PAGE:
Thursday, August 04, 2011

Poles Apart

Did you know all the time but it never bothered you anyway
Leading the blind while I stared out the steel in your eyes

-David Gilmore

I've not been around a lot lately.  I have regrets about that.  Basically my life is so full that I do not have as much time to write as I once did.  I'm also far enough into transition that most of my day to day life doesn't revolve around gender anymore, and it leaves me with little relevant to say here on a regular basis.  It's just work and love and family an all the mundane things that mark a typical life now.  There are steps I still need to take in transition, but in the interim, I have very little to contribute.  

Lately I've been thinking about some of the blogs I once followed closely, and friends I haven't spoken to in a while.  I just wanted to catch up, so I returned to read.  But the very first entry I read reminded me of the divides in the trans blogging world. 

On one side, you have a faction of crossdressers who lash out at transexual women.  They assume that transexual women have the same motivations they do, that they are delusional, and that transition is not healthy for anyone.  

On the opposite side, you have a few elitist transexuals who think that anyone who does not share their motivations (or in some cases, just have not completed the transition process) have no right to express their gender.

Between these two extremes you have so many people who are just innocently trying to document their transition or their transgender experience, who get bombarded with comments that pull them into this completely pointless debate.

What I really want to ask, is why can we not all get along?  Can we not accept that people have different motivations, different goals, and that there is no reason to judge each other?

We are each the primary stakeholder with regards to our own gender identity.  Why can't we just accept each other at face value, give each other the proper respect and move on?  Does it matter if someone else is on a different path, has different motivations, or has a different understanding of gender?  Some of it deserves intelligent debate perhaps.  But does misgendering, bullying and childish name calling really contribute to an understanding of gender?  I don't think it does.

I'll probably be quiet again for a while after this.  The whole debate just makes me sad and I don't like getting pulled into it. This little corner of the internet used to be so pleasant and informative.  Now it feels like two polar opposite factions vying for control and everyone else just in the middle trying to dodge the bullets.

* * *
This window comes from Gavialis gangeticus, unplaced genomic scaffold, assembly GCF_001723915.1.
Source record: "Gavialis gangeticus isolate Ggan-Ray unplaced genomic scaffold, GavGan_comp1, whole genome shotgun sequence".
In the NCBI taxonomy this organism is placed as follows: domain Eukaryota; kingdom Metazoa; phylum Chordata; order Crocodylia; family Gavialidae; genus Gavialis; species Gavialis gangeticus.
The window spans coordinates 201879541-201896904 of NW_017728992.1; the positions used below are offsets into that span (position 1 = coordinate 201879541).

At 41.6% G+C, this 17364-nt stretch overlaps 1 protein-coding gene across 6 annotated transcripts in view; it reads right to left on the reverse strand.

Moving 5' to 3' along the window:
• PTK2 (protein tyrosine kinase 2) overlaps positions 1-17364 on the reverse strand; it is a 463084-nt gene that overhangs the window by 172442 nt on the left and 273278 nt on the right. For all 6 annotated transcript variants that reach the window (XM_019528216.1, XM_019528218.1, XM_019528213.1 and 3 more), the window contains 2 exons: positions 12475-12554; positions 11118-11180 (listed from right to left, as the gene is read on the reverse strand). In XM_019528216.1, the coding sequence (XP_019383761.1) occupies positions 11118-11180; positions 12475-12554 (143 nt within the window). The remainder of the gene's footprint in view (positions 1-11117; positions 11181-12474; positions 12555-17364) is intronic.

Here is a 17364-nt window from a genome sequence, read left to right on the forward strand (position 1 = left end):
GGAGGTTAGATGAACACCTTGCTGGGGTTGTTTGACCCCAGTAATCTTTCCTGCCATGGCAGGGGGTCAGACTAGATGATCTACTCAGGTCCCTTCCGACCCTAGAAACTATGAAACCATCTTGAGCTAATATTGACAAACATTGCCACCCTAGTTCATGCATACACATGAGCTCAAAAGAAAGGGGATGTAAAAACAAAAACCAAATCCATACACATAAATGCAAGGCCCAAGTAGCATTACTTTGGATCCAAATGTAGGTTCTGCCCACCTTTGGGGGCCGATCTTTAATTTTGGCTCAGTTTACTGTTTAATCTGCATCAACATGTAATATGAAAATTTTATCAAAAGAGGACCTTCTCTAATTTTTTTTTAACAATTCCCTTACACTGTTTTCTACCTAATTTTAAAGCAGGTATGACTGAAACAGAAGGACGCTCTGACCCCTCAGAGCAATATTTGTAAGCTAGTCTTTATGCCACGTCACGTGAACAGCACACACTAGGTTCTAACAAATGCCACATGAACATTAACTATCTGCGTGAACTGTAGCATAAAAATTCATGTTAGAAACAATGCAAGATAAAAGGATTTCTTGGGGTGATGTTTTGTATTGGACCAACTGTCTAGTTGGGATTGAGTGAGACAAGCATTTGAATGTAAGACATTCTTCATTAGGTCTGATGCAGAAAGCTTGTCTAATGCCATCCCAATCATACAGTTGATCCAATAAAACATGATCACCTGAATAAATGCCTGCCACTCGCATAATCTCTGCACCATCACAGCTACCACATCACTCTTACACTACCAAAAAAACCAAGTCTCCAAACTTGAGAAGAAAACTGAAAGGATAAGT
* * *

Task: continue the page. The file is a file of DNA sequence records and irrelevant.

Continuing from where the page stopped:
The irony is that both sides of this want mainstream society to embrace them, take them at face value and give them respect.  If you can't respect another view, and respect another's right to gender expression, how is it fair to expect the mainstream to embrace you?  Don't ask for more than you are willing to give.  

Monday, June 06, 2011

Casa De Las Flores

Saturday April 23 was my first day waking up at Casa De Las Flores.  Despite the pain from my surgeries two days past, the quaint charm of my surroundings was not lost on me.  The walls had niches and inset areas, and everything was painted in unthinkable color combinations.  If someone painted a room yellow, green and pink in America, it would not work.  For some reason when you see it in Mexico it just feels bold and striking.  The colors were not the only reminder that I was not in Kentucky anymore.  Every flat surface and decorative niche was filled with beautiful Mexican folk art, and all the counters were done in tiny hand painted tiles.  A giant picture window looked out on the courtyard, which was an absolute wonder.  I had seen it online, but was still taken by surprise at its beauty upon arrival the previous day.

From the street, Casa De Las Flores looks like a small two story building that would not be big enough to have guest rooms.  It is situated on an urban street.  From outside you can't see any ground that isn't paved.   But once you step inside, you are greeted with office space and a large common area filled with lavish folk art.  The back door opens onto the garden courtyard.  Two story walls shield the area and exotic plants fill the space with surprising density.  Their variety and beauty are impressive.  Pavers lead from the outdoor dining area adjoining the front offices, across the courtyard in sweeping curves, to the rear building that contains the guest rooms.

From my angle on the bed, looking out the window gave the impression that my room was in a tropical rain forest rather than adjoining a courtyard.  The beautiful foliage blocked the view back to the front building completely.  At least 5 kinds of birds were calling constantly outside.

While the view from my bed was a wonderful combination of crafts and art inside, with plants and sun outside my window, I was still far from comfortable.  My head felt numb and strange, but not particularly painful and my throat hurt a little from my tracheal shave.  The main source of discomfort was definitely my breasts.  I had opted for 450 mL anatomical implants, and had chosen sub-pectoral placement.   That means that instead of placing the implants directly under my existing mammary tissue, they actually lifted the muscles of my chest and placed the implants under them.